Aubade – Death wants nothing more than to teach us kindness

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“J” is for Judgement, should the sky deem me worthy
there is little joy in holding fast to pride
to watch darkness moving through a tunnel
I trace my finger upon the stalk of bitterroot
falling out of skin
do we cry or do we pause?
Blown by the soft winds do we fear the rolling rivers
that run dry,
growing up I dreamed of the other side and back
enamored
I raced past red devilry of roses and laughed
I thought how lovely is death,
three words – make it last
every moment, every breath, every kiss and every act
let not the world drown your voice
let not your soul become lost in the cloud chamber,
long after midnight I sit with myself
my thoughts are wisps of lurid blue when outside everything is silent
“what do you care what other people think?”
Wouldn’t you rather waltz down the half moon street,
it’s then that I understand the doe-eyed beauty
the woman in red
though heads or tails is the politics of money
in the end we are equal in the swirling umber blur of dust
and I wonder when we reach the other side of the story,
will you remember me?

 

Photo credits: La Catrina, Margaret Bednar

Book titles: J is for judgement, The Other Side and Back, Bitterroot, Growing up, Make it last,
Cloud Chamber, Long after midnight, What do you care what other people think? Remember me,Half moon street, The Woman In Red, The Other Side of the Story.

Posted for Artistic Interpretations with Margaret @ Real Toads

 

 

52 thoughts on “Aubade – Death wants nothing more than to teach us kindness

  1. Margaret says:

    Exquisite is the word that comes to mind! little joy holding fast to pride, Silent midnight, waltzing down a half-moon street, heads/tails the politics of money, equal in the swirling umber blur of dust…. I mean really awesome! Enjoyed this poem very much.

    • Sanaa says:

      Awww gosh! ❤️ Thank you so much, Margaret 😀 so glad you enjoyed it! ❤️

      (and thank you for the lovely prompt) 🌹

  2. Kim M. Russell says:

    You’ve made death beautiful in this poem, Sanaa, especially in the lines:
    ‘I trace my finger upon the stalk of bitterroot
    falling out of skin’;
    and in the use of colour in:
    ‘I raced past red devilry of roses and laughed
    I thought how lovely is death’
    and
    ‘my thoughts are wisps of lurid blue when outside everything is silent’.

  3. Kerry says:

    I thought how lovely is death,
    three words – make it last
    every moment, every breath, every kiss and every act
    let not the world drown your voice

    I love how you have encapsulated so much in these lines – such a strong poetic voice throughout the poem, and excellent use of the book titles. A pleasure to read, Sanaa.

  4. Mary says:

    Wow, I read this poem over and really enjoyed it. It was not until the afterwords that I realized that it was written using a number of book titles! You worked them all in so seamlessly. Some powerful phrasings….so many late-night thoughts….and what an ending….”When we reach the other side of the story, will you remember me?” That could be the beginning of a whole new poem.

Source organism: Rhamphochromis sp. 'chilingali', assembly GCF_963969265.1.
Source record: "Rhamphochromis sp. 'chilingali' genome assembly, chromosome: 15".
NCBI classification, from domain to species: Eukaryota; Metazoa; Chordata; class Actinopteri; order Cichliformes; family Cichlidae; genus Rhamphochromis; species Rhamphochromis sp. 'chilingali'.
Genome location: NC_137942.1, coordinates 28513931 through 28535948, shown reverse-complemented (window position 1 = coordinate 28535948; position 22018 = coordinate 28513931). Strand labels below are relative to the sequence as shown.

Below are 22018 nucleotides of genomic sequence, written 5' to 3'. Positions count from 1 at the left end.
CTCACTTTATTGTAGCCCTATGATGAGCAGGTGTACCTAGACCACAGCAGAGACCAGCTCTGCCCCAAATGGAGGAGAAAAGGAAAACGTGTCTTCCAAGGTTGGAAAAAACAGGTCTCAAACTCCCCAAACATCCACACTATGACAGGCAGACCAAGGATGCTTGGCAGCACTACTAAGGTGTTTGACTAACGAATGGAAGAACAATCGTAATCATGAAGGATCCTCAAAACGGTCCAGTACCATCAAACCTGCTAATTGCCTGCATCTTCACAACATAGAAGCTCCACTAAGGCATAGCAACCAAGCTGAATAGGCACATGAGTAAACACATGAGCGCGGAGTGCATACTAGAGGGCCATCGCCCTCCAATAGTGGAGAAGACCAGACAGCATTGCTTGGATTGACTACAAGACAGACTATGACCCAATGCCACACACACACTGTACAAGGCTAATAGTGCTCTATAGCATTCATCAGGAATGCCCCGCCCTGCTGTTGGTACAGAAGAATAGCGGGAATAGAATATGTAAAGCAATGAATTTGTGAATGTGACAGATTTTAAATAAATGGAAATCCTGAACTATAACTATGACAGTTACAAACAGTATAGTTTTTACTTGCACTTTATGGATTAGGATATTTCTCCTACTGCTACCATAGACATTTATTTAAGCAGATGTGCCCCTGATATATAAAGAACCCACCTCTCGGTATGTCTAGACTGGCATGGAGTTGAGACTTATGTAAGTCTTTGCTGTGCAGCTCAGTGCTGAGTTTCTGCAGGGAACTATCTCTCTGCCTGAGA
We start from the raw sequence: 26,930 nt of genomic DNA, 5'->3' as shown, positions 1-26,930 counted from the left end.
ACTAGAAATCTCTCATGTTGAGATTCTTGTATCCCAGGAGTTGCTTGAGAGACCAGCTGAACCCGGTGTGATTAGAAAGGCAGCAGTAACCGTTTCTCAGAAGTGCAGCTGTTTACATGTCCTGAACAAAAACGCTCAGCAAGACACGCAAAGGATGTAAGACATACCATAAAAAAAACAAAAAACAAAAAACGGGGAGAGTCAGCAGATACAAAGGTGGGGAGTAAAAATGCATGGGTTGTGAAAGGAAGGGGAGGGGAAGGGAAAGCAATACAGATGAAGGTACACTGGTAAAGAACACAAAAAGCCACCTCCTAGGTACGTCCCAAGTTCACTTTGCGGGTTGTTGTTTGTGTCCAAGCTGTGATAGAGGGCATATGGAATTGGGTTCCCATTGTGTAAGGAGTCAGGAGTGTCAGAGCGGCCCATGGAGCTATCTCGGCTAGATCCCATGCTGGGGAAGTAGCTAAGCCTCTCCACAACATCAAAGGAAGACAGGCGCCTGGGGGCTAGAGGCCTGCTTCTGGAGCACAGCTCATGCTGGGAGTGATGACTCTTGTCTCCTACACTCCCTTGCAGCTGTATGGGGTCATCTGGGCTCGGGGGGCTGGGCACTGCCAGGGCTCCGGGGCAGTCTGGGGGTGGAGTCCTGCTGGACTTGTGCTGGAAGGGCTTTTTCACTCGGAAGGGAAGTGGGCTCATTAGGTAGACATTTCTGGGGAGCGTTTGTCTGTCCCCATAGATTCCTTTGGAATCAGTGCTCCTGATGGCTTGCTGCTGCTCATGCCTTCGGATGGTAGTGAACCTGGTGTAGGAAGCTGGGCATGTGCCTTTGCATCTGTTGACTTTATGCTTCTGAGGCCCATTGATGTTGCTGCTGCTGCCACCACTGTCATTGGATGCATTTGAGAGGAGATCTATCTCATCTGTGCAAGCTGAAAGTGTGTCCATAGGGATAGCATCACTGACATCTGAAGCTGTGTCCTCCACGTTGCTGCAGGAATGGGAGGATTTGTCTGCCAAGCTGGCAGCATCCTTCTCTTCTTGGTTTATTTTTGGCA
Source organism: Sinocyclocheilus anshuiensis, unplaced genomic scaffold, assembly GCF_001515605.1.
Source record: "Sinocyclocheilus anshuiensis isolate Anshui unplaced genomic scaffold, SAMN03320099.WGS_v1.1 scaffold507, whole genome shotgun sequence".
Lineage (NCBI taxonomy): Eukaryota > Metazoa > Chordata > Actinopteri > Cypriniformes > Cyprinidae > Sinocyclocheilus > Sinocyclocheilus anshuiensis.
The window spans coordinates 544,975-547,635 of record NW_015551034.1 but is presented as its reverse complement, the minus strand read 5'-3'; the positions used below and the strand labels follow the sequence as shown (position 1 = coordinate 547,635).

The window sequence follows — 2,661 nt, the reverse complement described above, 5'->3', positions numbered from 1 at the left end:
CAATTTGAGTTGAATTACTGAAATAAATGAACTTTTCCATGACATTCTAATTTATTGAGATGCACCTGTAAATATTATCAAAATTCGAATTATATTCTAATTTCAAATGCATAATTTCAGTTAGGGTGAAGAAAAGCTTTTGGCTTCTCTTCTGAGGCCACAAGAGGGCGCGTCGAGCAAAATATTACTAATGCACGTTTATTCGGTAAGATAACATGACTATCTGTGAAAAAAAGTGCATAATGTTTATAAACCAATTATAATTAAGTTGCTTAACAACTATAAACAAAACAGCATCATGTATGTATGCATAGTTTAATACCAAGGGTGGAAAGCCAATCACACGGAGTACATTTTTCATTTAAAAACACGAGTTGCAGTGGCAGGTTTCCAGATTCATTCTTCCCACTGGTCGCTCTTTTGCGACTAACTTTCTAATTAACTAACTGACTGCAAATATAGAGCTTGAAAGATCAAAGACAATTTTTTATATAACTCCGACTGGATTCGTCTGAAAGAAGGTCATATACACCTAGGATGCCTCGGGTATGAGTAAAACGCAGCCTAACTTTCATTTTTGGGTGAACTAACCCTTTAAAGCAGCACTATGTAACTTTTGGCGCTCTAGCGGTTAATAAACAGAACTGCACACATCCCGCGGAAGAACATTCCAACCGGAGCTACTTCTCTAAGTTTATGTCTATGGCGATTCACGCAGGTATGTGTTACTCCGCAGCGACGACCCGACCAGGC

5. Sara McNulty says:

    “I trace my finger upon the stalk of bitterroot
    falling out of skin
    do we cry or do we pause?”

    “Wouldn’t you rather waltz down the half moon street,
    it’s then that I understand the doe-eyed beauty
    the woman in red
    though heads or tails is the politics of money”

    Creative, unique, and stunning!

  6. Magaly Guerrero says:

    “make it last
    every moment, every breath, every kiss and every act
    let not the world drown your voice”

    I found myself chanting this line. I love the truth and musicality of them, the invitation to resist.

  7. Bjorn Rudberg says:

    The thought of death as lovely is scary for me, not because I fear it so much, but I think sometimes the focus on the afterlife prevents us from seeking what’s best for everyone in this life.

  8. Rommy says:

    Memento Mori… yes. Remembering that there are limits that we cannot escape, the limit of our time in this incarnation being the largest of them, puts a little urgency into our step and reminds us to drink in all the good while there is time.

  9. Toni Spencer says:

    After watching my grandmother and mother die, I cannot say that death is exquisite or beautiful. It is sorrowful or aweinspiring or down right ugly. Your poem though is beautiful.

  10. Chrissa says:

    This poems hums with its colors and its myths–a beautiful write that sinks into the skin. Those titles work really well!

  11. Jim says:

    It’s a pretty poem. Sanaa, movie material in my selections. I sooo like the ending, true vision of a sad and discouraged lady.. Been there.
    ..

  12. Wendy Bourke says:

    An elaborate, linger-worthy, beautifully imaged and nuanced piece that one could imagine, easily getting lost in, but you have masterfully kept a wonderful continuity in place throughout. Awesome writing, Sanaa!

  13. dsnake1 says:

    awesome, Sanaa, making a poem out of those book titles.
    your words remind me of a favourite song’s lyrics : “Foe or friend, we are all equal in the end.” 🙂

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